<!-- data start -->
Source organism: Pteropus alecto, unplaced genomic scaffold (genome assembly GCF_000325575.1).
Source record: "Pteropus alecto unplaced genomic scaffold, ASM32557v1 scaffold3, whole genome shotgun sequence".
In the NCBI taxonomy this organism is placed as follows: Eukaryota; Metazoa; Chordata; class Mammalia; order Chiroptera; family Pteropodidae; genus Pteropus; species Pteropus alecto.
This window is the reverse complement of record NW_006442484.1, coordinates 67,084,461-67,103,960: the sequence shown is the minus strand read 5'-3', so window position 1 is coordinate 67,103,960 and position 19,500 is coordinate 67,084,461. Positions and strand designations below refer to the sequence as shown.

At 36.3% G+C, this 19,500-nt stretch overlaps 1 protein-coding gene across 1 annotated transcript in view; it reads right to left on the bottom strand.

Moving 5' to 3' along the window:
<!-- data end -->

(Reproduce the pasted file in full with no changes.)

Source organism: Pteropus alecto, unplaced genomic scaffold (genome assembly GCF_000325575.1).
Source record: "Pteropus alecto unplaced genomic scaffold, ASM32557v1 scaffold3, whole genome shotgun sequence".
In the NCBI taxonomy this organism is placed as follows: Eukaryota; Metazoa; Chordata; class Mammalia; order Chiroptera; family Pteropodidae; genus Pteropus; species Pteropus alecto.
This window is the reverse complement of record NW_006442484.1, coordinates 67,084,461-67,103,960: the sequence shown is the minus strand read 5'-3', so window position 1 is coordinate 67,103,960 and position 19,500 is coordinate 67,084,461. Positions and strand designations below refer to the sequence as shown.

At 36.3% G+C, this 19,500-nt stretch overlaps 1 protein-coding gene across 1 annotated transcript in view; it reads right to left on the bottom strand.

Moving 5' to 3' along the window: